Identifying interactions in the time and frequency domains in local and global networks - A Granger Causality Approach
1 Department of Computer Science, University of Warwick, Coventry, UK
2 Department of Mathematics, Hunan Normal University, Changsha, China
3 Centre for Computational Systems Biology, Fudan University, Shanghai, China
BMC Bioinformatics 2010, 11:337 doi:10.1186/1471-2105-11-337Published: 21 June 2010
Reverse-engineering approaches such as Bayesian network inference, ordinary differential equations (ODEs) and information theory are widely applied to deriving causal relationships among different elements such as genes, proteins, metabolites, neurons, brain areas and so on, based upon multi-dimensional spatial and temporal data. There are several well-established reverse-engineering approaches to explore causal relationships in a dynamic network, such as ordinary differential equations (ODE), Bayesian networks, information theory and Granger Causality.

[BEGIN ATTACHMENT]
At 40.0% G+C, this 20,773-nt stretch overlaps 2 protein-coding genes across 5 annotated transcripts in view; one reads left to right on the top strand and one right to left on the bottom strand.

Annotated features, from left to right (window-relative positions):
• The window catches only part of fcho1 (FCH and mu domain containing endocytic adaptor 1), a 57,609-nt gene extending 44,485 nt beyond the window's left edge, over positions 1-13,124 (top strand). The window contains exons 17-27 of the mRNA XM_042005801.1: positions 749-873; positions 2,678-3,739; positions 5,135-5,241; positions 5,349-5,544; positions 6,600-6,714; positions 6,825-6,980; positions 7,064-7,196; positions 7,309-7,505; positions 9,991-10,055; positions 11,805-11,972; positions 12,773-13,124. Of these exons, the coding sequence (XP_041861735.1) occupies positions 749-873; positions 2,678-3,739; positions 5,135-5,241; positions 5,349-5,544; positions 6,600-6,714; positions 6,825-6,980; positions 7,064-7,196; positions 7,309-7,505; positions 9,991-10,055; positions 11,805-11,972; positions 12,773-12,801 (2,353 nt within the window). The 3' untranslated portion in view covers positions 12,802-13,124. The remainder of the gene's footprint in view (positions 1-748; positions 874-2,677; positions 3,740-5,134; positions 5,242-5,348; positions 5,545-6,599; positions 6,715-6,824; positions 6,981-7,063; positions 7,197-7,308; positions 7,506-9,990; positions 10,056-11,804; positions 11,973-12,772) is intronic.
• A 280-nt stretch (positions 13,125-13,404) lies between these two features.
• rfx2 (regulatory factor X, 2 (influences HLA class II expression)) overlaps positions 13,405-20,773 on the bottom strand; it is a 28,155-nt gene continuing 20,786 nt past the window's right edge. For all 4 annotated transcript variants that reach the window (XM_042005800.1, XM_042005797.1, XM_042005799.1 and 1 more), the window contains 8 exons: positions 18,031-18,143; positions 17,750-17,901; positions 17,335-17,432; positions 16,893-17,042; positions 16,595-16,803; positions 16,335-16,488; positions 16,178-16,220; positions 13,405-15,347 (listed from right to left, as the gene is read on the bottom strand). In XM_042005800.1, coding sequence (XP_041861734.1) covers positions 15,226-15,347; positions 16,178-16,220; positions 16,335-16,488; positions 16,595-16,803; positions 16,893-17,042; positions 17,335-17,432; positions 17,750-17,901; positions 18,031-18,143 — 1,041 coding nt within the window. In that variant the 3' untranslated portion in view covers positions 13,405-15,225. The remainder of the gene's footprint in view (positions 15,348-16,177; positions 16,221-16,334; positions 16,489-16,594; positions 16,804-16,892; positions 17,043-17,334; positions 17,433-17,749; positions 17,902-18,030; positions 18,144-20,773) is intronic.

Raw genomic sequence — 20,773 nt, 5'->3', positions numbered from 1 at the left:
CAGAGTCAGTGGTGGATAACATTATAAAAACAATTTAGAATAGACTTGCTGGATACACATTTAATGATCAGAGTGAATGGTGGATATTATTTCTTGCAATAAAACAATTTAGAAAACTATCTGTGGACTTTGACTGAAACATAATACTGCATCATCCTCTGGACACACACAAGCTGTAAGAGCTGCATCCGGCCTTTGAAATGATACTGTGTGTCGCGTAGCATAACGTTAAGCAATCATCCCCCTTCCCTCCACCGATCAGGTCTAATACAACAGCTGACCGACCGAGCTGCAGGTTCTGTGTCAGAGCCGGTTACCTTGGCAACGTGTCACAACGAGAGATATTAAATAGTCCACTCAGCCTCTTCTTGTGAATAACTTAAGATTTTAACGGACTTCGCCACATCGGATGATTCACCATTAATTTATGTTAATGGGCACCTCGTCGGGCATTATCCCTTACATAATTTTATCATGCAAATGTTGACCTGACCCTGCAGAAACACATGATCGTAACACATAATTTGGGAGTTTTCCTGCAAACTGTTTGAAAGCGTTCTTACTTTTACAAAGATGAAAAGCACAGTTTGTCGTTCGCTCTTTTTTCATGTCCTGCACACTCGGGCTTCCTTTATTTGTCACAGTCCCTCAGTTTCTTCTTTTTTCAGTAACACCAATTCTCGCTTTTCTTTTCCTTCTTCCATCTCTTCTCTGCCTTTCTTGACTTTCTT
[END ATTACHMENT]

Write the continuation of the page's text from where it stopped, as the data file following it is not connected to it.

Here we focused on Granger causality both in the time and frequency domain and in local and global networks, and applied our approach to experimental data (genes and proteins). For a small gene network, Granger causality outperformed all the other three approaches mentioned above. A global protein network of 812 proteins was reconstructed, using a novel approach. The obtained results fitted well with known experimental findings and predicted many experimentally testable results. In addition to interactions in the time domain, interactions in the frequency domain were also recovered.
The results on the proteomic data and gene data confirm that Granger causality is a simple and accurate approach to recover the network structure. Our approach is general and can be easily applied to other types of temporal data.